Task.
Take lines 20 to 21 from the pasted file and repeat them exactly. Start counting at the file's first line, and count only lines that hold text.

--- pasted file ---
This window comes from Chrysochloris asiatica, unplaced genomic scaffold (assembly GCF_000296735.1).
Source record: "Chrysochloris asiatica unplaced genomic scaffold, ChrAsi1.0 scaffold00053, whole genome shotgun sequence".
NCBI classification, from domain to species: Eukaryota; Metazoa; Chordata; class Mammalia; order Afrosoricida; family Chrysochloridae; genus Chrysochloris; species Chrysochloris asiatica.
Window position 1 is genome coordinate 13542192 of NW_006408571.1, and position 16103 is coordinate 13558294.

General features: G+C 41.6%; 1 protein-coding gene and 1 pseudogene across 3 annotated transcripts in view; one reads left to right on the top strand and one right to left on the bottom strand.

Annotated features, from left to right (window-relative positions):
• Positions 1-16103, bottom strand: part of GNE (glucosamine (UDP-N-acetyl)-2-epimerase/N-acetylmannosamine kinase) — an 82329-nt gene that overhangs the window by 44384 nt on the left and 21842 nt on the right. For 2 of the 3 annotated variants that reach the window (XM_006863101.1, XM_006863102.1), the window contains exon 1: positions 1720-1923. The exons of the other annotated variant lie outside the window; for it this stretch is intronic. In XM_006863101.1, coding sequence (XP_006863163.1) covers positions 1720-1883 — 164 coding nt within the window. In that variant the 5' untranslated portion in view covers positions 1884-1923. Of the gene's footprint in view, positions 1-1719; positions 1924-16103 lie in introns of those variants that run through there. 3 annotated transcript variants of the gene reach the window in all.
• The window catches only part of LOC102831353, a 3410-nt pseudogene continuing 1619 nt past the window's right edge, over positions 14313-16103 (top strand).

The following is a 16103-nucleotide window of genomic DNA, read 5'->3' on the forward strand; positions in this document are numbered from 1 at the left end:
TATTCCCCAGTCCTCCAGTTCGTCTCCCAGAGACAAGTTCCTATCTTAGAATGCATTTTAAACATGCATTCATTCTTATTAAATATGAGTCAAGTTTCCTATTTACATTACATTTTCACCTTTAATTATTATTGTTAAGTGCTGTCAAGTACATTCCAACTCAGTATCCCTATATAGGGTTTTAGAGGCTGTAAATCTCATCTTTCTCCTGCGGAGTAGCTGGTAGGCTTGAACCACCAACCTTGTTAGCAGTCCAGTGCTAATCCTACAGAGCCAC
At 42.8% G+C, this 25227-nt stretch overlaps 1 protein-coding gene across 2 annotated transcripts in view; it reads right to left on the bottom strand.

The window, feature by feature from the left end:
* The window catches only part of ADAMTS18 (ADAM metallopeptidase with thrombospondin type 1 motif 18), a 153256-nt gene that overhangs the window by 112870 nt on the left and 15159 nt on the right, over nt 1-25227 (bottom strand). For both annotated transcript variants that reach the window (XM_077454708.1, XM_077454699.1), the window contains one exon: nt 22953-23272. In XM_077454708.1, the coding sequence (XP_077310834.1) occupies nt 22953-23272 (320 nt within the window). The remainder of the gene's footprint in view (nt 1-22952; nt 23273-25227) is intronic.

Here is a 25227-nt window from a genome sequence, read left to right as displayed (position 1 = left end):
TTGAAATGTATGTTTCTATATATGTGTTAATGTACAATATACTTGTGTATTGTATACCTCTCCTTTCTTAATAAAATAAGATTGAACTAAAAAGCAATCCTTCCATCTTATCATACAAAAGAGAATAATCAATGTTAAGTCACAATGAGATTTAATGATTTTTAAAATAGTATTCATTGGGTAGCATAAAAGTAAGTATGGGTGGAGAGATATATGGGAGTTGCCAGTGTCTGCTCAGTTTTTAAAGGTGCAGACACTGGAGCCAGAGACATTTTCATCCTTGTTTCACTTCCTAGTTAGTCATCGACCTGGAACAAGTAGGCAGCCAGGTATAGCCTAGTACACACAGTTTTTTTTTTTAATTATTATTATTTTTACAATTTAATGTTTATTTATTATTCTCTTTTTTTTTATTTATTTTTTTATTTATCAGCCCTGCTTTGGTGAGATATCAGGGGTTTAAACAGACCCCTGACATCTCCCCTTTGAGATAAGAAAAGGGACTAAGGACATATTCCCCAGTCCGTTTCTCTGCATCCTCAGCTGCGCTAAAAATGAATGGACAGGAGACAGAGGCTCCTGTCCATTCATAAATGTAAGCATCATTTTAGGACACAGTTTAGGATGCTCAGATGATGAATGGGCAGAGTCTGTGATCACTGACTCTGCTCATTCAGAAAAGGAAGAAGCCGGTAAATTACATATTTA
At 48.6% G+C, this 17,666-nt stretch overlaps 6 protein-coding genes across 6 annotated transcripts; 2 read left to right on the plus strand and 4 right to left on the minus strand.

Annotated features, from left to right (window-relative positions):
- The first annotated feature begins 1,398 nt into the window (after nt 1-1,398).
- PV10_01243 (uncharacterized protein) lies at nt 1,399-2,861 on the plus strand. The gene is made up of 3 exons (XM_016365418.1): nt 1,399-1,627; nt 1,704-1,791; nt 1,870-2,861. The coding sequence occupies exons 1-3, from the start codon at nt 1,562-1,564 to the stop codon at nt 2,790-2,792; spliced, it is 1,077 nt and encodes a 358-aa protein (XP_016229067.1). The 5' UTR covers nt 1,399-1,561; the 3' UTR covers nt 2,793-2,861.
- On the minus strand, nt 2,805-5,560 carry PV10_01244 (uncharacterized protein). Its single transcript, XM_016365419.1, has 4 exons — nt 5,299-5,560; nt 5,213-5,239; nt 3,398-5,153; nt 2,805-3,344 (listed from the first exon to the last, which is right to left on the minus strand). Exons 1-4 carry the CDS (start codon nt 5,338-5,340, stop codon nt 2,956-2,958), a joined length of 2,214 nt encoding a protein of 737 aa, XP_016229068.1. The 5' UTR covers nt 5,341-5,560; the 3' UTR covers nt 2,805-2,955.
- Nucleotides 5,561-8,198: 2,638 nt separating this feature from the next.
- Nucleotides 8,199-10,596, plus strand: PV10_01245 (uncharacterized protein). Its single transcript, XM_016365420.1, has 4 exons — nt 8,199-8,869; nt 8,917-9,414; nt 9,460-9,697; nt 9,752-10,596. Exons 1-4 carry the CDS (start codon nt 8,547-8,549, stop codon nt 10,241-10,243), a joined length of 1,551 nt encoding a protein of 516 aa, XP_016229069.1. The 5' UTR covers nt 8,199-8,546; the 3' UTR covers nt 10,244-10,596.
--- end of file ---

- On the minus strand, nt 2,805-5,560 carry PV10_01244 (uncharacterized protein). Its single transcript, XM_016365419.1, has 4 exons — nt 5,299-5,560; nt 5,213-5,239; nt 3,398-5,153; nt 2,805-3,344 (listed from the first exon to the last, which is right to left on the minus strand). Exons 1-4 carry the CDS (start codon nt 5,338-5,340, stop codon nt 2,956-2,958), a joined length of 2,214 nt encoding a protein of 737 aa, XP_016229068.1. The 5' UTR covers nt 5,341-5,560; the 3' UTR covers nt 2,805-2,955.
- Nucleotides 5,561-8,198: 2,638 nt separating this feature from the next.